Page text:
The construction station itself may include a one gee centrifugal wheel habitat, encased in a very slowly rotating shielding sheath that attaches to the docking stations; axis oriented north-south. A 50 meter radius, 0.9 gee habitat might turn in 15 seconds; 4 RPM, or 5744 turns per sidereal day. The outer shell might turn every 900 seconds, about 96 times per sidereal day. The centrifugal gravity at the end of 300 meter radial tethers would be 0.015 m/s², or 1.5 milli-gees, and a rotation velocity of 2 meters. This is enough for orientation, but not enough to fling careless workers far from construction station. This rotates the docking stations through a 900 second group of arriving vehicles, discussed in the next section. A 1 m/s² freight elevator can lift captured vehicles to the construction station hub in one minute, including low-jerk starts and stops.


Early and Late Launch

Either Before or After may not work, finish analysis soon.

The prime orbit is easiest to compute, and is coplanar with the construction orbit, but there are other trajectories from the launch loop to the construction station, launching earlier or later from prime launch time. A fully-powered launch loop can launch a 5 tonne vehicle every 45 seconds; over a +/- 900 second window, that is 40 additional vehicles and 200 extra tonnes to the construction station every sidereal day.

A launch loop oriented along the 8 degree south latitude line launches into a plane defined by that velocity vector and the center of the Earth. The launch plane rotates, and orbits launched into one plane will need some north/south delta V to transition to a different plane; for example from an early or late launch into the prime launch plane that also defines the construction orbit.

Over 24 sidereal hours (86164 seconds), the normal vector rotates around the pole with a circle with a radius of sin(8°) on the unit sphere. The angular spacing on that circle from the "prime" launch orbit is the plane change required from a launch at an earlier or later time.

For example, for a launch 900 seconds later, the Earth has turned 360*900/86164 = 3.76°. That is an angle of sin(8°) × sin(3.76°) or 9.13 milliradians around that circle. The plane change velocity near apogee is 2 x sin( 0.5 x 9.13 mrad ) x Vapogee. Vapogee is approximately 900 m/s for a one day construction launch orbit, so the plane change velocity would be approximately 8.2 m/s northward. Similarly, for a launch only 300 seconds after the prime launch orbit, the angle is 3.04 mrad and the plane change velocity is 2.7 m/s northward.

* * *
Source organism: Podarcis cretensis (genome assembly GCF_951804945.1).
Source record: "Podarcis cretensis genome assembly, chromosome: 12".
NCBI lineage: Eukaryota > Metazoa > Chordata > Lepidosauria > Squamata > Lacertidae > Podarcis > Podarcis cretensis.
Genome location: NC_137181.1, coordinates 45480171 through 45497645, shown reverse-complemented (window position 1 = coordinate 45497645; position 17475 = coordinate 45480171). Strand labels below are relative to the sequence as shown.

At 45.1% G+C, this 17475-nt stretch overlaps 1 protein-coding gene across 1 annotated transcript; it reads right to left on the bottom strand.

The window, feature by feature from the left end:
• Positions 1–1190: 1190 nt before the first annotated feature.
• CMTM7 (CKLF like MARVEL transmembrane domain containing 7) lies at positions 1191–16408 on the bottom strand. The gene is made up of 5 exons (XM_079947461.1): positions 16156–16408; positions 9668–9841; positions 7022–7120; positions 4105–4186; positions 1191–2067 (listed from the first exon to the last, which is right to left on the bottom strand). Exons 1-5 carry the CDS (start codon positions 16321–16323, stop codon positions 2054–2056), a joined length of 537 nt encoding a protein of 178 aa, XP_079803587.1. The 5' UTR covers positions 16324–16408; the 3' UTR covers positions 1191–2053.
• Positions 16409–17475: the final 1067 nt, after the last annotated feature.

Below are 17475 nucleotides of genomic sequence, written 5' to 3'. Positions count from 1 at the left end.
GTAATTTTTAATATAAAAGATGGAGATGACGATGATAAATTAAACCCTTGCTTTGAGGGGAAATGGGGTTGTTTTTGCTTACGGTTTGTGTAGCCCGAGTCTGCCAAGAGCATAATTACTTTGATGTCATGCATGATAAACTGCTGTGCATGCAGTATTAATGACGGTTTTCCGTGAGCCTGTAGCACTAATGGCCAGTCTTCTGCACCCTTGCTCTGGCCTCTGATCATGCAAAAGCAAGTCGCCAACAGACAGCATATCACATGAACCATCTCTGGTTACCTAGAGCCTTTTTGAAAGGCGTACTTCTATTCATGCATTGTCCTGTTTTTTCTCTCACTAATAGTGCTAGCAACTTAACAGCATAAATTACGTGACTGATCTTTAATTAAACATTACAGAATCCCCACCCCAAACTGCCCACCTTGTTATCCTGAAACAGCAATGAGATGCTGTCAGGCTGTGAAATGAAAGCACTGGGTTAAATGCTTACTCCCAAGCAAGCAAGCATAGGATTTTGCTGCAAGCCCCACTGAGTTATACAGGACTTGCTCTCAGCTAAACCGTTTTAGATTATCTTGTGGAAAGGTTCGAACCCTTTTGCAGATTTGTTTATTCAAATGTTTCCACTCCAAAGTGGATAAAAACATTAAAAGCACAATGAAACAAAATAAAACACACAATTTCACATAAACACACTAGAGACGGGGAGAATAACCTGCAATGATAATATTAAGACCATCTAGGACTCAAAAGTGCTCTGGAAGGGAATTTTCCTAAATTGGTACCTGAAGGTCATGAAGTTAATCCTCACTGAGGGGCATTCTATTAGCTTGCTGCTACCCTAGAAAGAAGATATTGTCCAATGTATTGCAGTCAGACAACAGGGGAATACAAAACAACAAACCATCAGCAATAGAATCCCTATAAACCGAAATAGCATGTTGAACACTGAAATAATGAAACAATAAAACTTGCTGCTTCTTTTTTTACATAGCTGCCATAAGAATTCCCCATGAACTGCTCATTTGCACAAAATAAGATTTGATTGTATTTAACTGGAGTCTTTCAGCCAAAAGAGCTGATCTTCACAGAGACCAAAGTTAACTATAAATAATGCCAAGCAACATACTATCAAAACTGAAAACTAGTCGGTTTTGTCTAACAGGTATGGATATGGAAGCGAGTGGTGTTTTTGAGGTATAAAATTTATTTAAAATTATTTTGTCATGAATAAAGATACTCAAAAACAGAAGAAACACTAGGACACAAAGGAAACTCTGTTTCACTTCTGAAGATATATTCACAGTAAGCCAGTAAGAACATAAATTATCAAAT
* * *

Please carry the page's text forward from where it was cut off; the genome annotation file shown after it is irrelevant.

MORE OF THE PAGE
The apogee of an early launch occurs east of the construction orbit perigee, and so does the plane change. The plane change for and apogee of an early launch occurs west of the construction orbit perigee. Assuming a north-south thrust for plane change, and no radial or in-plane thrust, we can remap the problem onto one plane, and compute the intersection of the launch orbit and the construction orbit.

We can change the apogee of the launch orbit by adjusting the loop exit velocity. A slightly higher apogee and velocity requires exiting the loop slightly further east; for now we will ignore this complication and assume all launches occur at the same longitude on the Earth as the prime launch.


The Earth rotates 360 degrees in a 86164 second sidereal day, or 3.7603 degrees in 900 seconds. Since C programs and spreadsheets prefer radians, that is 6.5629E-02 radians in 900 seconds, or 7.292116e-5 radians per second. Launching after prime orbit launch results in an apogee to the east of construction and prime orbit apogees (0 degrees or 0 radians); counterclockwise when viewed from the north. Launching before the prime orbit results in an apogee to the west (clockwise when viewed from the north). If the apogee of the candidate orbit is above the radius of the construction orbit at that angle, the two ellipses will intersect at two angles, west and east of that angle.

The candidate launch orbit (hereafter, for this section, launch orbit ) will have less angular momentum than the construction orbit, so at the same radius, the westward orbital velocity will be somewhat less (roughly 10% less, approximately 100 m/s). That means that where the orbits cross, the curvatures differ; the launch orbit is more curved, and the radial accelerations are higher for the launch orbit. Near the west crossing, the vehicle in the launch orbit will be descending (towards the Earth) relative to the construction orbit; near the east crossing, the vehicle ascends.